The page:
The Petroleum and Natural Gas Senior Staff Association (PENGASSAN) has warned that one of the biggest companies in the Nigerian oil sector, ExxonMobil, is sacking Nigerians to hire highly-paid foreigners.
In a statement, the union said the oil company laid off about 150 Nigerians in 2015, and hired more than 50 expatriates.
“In December 2015, the company issued a special separation programme, SSP, in which about 150 Nigerians were impacted,” PENGASSAN said in a statement by Paul Eboigbe, its branch chairman.
“This was implemented as a voluntary programme which was agreed with the union in line with the Collective Bargaining Agreement, CBA. The union accepted it as a way forward in the light of the challenges in the oil and gas industry.
“Available facts confirm that over 50 expatriates were brought into the country as replacement for those Nigerians that were separated in 2015, despite the huge cost to the company.“After the SSP of December 2015, most of the vacated jobs were given to expatriates and in some cases packaged as service contract to foreign companies which has proven to be more expensive and also rubbishing management claim of cost cutting.”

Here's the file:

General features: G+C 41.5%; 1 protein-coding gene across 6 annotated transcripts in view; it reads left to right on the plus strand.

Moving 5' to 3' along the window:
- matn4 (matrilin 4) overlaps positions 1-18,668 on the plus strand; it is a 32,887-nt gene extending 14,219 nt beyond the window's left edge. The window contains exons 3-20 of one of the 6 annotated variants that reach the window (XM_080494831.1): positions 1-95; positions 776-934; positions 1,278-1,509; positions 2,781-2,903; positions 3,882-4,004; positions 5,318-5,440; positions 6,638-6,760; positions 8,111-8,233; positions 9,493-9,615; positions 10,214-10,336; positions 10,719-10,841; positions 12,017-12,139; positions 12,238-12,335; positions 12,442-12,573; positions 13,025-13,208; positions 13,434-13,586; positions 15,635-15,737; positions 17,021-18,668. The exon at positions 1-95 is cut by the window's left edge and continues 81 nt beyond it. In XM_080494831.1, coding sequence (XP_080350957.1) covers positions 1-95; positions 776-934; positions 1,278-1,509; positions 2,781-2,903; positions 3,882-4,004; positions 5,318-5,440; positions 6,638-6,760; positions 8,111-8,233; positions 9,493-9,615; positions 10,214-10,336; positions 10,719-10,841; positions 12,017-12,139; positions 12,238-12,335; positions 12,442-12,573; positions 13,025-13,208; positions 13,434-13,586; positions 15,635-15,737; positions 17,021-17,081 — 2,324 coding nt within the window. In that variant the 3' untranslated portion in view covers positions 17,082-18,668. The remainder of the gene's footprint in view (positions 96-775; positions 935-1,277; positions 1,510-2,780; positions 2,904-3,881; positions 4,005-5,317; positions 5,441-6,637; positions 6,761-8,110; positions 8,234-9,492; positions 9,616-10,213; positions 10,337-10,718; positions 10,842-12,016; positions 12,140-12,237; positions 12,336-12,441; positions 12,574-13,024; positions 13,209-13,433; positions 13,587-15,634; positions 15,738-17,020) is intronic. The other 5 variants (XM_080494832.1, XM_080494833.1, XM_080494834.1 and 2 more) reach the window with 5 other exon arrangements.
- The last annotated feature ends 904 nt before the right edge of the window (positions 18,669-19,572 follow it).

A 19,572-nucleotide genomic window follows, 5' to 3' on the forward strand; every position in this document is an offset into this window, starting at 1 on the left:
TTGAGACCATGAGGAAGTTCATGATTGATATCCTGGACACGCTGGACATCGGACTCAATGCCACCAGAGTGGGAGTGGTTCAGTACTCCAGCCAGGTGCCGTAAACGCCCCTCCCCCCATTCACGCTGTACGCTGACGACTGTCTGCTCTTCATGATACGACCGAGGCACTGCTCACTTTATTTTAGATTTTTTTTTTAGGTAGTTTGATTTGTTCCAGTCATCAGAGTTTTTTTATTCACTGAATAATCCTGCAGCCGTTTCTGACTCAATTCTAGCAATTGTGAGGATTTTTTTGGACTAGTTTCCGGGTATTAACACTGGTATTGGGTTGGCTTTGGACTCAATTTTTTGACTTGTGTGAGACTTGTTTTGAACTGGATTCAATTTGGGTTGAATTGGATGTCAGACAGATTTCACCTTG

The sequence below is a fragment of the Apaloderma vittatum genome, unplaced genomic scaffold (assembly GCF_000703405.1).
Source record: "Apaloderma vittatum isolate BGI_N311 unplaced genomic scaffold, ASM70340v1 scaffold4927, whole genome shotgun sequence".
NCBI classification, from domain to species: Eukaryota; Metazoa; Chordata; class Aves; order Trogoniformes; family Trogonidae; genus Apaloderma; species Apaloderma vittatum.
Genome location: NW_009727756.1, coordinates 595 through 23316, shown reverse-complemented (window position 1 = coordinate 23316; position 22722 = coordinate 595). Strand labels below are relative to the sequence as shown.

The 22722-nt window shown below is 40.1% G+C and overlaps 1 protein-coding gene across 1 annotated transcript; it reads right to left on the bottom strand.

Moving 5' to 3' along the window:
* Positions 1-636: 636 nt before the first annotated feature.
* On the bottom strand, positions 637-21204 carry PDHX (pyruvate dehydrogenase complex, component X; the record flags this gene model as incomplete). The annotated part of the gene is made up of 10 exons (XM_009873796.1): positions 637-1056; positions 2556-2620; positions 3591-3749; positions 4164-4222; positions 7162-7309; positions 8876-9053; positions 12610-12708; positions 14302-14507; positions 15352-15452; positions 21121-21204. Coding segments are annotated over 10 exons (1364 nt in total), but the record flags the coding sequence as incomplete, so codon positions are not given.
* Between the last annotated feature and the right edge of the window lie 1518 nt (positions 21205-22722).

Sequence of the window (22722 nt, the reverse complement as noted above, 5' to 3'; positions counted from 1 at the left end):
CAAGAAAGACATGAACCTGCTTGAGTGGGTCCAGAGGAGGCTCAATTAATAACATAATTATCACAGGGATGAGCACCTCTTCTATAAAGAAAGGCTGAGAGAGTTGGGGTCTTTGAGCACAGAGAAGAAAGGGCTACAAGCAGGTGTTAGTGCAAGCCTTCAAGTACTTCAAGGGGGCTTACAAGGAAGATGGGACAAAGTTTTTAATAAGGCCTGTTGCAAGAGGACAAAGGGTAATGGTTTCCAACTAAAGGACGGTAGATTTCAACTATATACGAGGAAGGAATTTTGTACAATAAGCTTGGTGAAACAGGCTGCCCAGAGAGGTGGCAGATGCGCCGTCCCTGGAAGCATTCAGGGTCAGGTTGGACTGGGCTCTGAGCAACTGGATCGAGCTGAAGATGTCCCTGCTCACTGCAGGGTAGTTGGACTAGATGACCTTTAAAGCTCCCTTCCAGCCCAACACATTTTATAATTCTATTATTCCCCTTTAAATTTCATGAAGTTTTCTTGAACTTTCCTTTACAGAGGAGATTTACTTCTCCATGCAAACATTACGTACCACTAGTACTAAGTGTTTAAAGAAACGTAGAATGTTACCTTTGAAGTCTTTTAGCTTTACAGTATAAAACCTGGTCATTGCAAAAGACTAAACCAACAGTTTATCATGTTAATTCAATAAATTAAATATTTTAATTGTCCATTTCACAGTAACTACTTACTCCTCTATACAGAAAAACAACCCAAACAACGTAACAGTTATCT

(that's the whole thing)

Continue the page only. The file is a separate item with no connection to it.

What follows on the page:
PENGASSAN explained that it participated in a security investigation at the company where “none of the staff was found wanting”.
“Yet the company reassigned them out of the Security department with a demotion. Again the GM was replaced by an expatriate. In the wake of this investigation, 21 new expats were brought into Security department.“Of these 21, 16 contract expats are paid about $1600 per day (excluding logistics and other benefits). This translates to about N22m per month at the current exchange rate.”But ExxonMobil, on its own, said: “All impacted employees received an enhanced benefits package in excess of the provisions of the Collective Bargaining Agreement (CBA) with the Union.“Post-employment support programs to support their transition period from the Company were also included in the package.”
The union, which is meeting with Ibe Kachikwu, minister of petroleum resources, asks that Nolan O’Neal, the company’s managing director , should be questioned, and his anti-Nigerian motives be called to order.